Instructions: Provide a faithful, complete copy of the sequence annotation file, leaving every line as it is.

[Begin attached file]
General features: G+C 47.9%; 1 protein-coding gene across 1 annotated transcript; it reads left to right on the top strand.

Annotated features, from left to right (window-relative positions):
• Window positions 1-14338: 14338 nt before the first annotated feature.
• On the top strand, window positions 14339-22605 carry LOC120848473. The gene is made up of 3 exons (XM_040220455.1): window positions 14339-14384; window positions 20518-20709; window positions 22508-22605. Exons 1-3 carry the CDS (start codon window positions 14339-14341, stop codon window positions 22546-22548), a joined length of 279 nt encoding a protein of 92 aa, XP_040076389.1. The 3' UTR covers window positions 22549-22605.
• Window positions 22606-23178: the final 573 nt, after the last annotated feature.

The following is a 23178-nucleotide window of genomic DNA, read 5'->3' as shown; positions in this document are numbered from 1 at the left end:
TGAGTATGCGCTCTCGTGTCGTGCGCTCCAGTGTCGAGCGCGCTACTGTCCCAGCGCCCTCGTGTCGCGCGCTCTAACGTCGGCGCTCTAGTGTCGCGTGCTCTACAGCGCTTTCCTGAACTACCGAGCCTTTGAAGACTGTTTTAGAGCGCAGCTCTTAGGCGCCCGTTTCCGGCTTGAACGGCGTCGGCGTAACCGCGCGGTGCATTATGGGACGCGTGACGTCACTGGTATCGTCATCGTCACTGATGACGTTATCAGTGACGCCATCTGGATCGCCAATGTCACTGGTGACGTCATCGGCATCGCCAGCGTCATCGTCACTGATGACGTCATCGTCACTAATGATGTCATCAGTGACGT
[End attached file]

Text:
General features: G+C 47.9%; 1 protein-coding gene across 1 annotated transcript; it reads left to right on the top strand.

Annotated features, from left to right (window-relative positions):
• Window positions 1-14338: 14338 nt before the first annotated feature.
• On the top strand, window positions 14339-22605 carry LOC120848473. The gene is made up of 3 exons (XM_040220455.1): window positions 14339-14384; window positions 20518-20709; window positions 22508-22605. Exons 1-3 carry the CDS (start codon window positions 14339-14341, stop codon window positions 22546-22548), a joined length of 279 nt encoding a protein of 92 aa, XP_040076389.1. The 3' UTR covers window positions 22549-22605.
• Window positions 22606-23178: the final 573 nt, after the last annotated feature.

The following is a 23178-nucleotide window of genomic DNA, read 5'->3' as shown; positions in this document are numbered from 1 at the left end:
TGAGTATGCGCTCTCGTGTCGTGCGCTCCAGTGTCGAGCGCGCTACTGTCCCAGCGCCCTCGTGTCGCGCGCTCTAACGTCGGCGCTCTAGTGTCGCGTGCTCTACAGCGCTTTCCTGAACTACCGAGCCTTTGAAGACTGTTTTAGAGCGCAGCTCTTAGGCGCCCGTTTCCGGCTTGAACGGCGTCGGCGTAACCGCGCGGTGCATTATGGGACGCGTGACGTCACTGGTATCGTCATCGTCACTGATGACGTTATCAGTGACGCCATCTGGATCGCCAATGTCACTGGTGACGTCATCGGCATCGCCAGCGTCATCGTCACTGATGACGTCATCGTCACTAATGATGTCATCAGTGACGT